Tuesday, November 30, 2010

Review - Field of Dreams

I want to like this movie. I really do. Any attempt to appreciate baseball on an emotional level is at least worth a look. I even set it up for nearly optimal viewing conditions, saving it for a chilly off-season afternoon when I’d really savor a bit of summer. But there’s just something about this tale of a guy impelled by disembodied voices to turn part of his Iowa cornfield into a baseball diamond for the ghosts of the Black Sox. I don’t fault it for being quirky and sentimental. I fault it for being so self-consciously in-your-face quirky and sentimental that it comes across as baseball transformed into a Hallmark card trying to be clever. Every time it seems like it’s going to say something honest or be entertaining in any way, it lapses once again into Kevin-Costner-y silliness. Mildly amusing

Saturday, November 27, 2010

Review - The Final

Normally I have absolutely no use for torture porn, so I was profoundly surprised to find myself enjoying this prime specimen. It pits high school losers against the bullies who pick on them, with the geeks taking terrible revenge on their tormentors. The Netflix description made it sound like the torturers drew inspiration from historical examples, so I was a little disappointed when their bag of tricks was entirely contemporary and somewhat unimaginative. Further, the production suffers from some rookie mistakes in the plot and editing departments. Overall, however, I’m ashamed to admit how much fun it was for someone who’s been gone from high school as long as I have to watch the “popular kids” that infect every school in the land finally get what’s coming to them. All the entries in this sub-genre should have this much of a sense of purpose. Mildly amusing

Friday, November 26, 2010

Review – Beauty and the Beast (1946)

This is one of the most visually stunning movies I’ve ever seen. The cinematography, art direction and costume design (some of which was done by Pierre Cardin himself) are beautiful, particularly for a black and white movie. However, for me the best part is the makeup. I share Greta Garbo’s reaction to the Beast’s transformation at the end of the movie: the strange, cat-like monster is way more interesting than Jean Marais sans fur. However, I went back and forth about the story and the dialogue (much of which was in French so simple even my high school lessons nearly three decades ago allowed me to follow it without recourse to the subtitles). Sometimes it created a dreamy, childhood fairytale atmosphere, but at other times it just seemed dumb. Still, those visuals … Worth seeing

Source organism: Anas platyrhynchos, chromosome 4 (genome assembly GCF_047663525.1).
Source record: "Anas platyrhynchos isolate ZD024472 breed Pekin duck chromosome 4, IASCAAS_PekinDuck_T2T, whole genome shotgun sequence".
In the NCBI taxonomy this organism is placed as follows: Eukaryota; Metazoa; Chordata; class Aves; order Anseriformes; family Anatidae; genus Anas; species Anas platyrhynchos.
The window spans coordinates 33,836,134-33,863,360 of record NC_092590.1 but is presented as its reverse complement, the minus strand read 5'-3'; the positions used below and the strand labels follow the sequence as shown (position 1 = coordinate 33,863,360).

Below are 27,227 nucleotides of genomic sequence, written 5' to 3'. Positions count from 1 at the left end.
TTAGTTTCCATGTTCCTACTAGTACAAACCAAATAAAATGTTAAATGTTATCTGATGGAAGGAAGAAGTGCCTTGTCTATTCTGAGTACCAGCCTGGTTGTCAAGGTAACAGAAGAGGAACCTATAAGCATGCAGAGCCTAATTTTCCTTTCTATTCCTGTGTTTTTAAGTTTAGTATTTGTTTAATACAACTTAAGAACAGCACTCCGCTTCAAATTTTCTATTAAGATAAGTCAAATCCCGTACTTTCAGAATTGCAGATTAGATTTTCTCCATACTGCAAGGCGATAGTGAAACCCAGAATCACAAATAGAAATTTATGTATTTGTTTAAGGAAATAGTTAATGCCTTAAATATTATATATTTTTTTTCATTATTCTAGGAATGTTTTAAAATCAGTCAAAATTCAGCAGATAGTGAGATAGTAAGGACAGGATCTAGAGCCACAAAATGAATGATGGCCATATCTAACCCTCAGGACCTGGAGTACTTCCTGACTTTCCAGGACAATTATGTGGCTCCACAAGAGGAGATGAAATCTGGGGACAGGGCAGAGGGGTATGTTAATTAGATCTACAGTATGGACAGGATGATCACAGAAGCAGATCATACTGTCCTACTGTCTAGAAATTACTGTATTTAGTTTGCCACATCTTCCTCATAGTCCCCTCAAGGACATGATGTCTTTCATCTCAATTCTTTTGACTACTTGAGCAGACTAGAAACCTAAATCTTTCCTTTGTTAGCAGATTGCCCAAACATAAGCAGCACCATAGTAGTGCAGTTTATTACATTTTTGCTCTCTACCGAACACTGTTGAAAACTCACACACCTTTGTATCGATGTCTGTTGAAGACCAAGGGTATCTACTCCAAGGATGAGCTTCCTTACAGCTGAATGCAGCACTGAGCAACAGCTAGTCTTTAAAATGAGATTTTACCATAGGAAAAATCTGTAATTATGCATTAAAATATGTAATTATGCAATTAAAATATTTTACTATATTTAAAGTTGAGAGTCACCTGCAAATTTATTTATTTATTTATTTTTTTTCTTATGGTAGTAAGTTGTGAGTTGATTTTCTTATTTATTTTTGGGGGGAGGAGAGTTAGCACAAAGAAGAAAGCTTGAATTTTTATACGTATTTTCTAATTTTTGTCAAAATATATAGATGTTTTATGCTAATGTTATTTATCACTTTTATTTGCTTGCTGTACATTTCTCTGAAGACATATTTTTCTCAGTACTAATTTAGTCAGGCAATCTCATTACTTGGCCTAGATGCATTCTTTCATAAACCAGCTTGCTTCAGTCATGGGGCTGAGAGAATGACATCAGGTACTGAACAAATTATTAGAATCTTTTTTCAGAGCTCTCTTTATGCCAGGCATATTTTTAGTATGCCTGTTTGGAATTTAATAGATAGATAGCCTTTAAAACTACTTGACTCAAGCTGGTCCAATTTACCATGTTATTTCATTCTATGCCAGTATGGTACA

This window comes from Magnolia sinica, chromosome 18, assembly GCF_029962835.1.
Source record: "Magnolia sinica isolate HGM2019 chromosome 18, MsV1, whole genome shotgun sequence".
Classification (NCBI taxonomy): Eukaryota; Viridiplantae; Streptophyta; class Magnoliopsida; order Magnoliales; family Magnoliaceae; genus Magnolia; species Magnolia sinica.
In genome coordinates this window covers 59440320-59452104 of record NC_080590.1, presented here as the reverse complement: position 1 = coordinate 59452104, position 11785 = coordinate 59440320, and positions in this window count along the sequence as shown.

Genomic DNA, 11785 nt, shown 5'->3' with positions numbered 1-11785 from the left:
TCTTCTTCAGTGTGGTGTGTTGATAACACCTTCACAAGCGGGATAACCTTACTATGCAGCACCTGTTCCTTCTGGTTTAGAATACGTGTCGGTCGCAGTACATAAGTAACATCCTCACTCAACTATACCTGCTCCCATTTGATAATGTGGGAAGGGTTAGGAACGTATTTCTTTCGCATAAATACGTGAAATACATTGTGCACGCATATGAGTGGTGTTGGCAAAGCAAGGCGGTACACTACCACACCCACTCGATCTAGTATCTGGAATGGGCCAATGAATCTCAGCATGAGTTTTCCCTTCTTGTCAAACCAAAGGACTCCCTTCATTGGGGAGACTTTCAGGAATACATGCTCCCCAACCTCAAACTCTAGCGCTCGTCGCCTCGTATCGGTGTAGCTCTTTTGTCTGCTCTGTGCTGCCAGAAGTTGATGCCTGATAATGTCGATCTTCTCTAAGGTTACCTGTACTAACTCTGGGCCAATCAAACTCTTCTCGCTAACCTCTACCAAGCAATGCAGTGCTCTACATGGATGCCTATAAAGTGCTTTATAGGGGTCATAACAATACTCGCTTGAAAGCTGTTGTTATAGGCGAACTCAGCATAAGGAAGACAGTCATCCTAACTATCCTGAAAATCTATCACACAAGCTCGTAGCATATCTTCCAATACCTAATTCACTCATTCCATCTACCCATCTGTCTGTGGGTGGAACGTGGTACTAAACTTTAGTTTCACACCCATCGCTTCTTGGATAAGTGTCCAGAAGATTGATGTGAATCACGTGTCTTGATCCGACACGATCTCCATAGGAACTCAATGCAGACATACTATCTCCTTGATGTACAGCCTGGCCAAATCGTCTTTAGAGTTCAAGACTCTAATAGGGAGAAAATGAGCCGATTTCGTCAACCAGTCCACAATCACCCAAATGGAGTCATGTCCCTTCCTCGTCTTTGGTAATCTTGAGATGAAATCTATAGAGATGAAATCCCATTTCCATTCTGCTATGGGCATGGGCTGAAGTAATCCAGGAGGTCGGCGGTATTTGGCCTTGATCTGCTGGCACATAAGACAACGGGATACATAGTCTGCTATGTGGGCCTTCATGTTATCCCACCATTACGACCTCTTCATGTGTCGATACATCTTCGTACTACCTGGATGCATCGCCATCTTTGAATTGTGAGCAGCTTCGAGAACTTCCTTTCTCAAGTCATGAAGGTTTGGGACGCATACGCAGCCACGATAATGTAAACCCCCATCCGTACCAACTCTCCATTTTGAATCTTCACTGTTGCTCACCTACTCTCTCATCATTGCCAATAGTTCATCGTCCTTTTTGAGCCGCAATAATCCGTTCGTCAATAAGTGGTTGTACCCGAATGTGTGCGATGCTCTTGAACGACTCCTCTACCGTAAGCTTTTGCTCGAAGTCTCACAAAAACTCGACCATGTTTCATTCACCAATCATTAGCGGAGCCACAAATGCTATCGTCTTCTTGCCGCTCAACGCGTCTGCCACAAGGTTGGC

Thursday, November 25, 2010

Review – Dark Mirror

A vengeful ghost. A mirror portal. Standard tricks of the horror trade. Sadly, they’re put to no particular good use here. A mildly neurotic woman moves into a house with a history of strange disappearances. As she struggles to find a job, care for her kid and cope with her jerkweed husband, her photographs slowly uncover an evil presence dogging her every step. See if desperate

Wednesday, November 24, 2010

Review – The Devil Bat

Giant bats are killing the townsfolk. How does suspicion not immediately fall on the creepy doctor with the foreign accent (Bela Lugosi)? Well, if people are trying to celebrate diversity and avoid stereotyping, they needn’t have bothered. The foreigner’s responsible. Indeed, he’s hatched a particularly bizarre scheme to use electricity to make ordinary bats grow to the size of German shepherds and then program them to attack anyone wearing a perfume or aftershave laced with the doctor’s special chemical. The picture is as ridiculous as the description makes it sound. See if desperate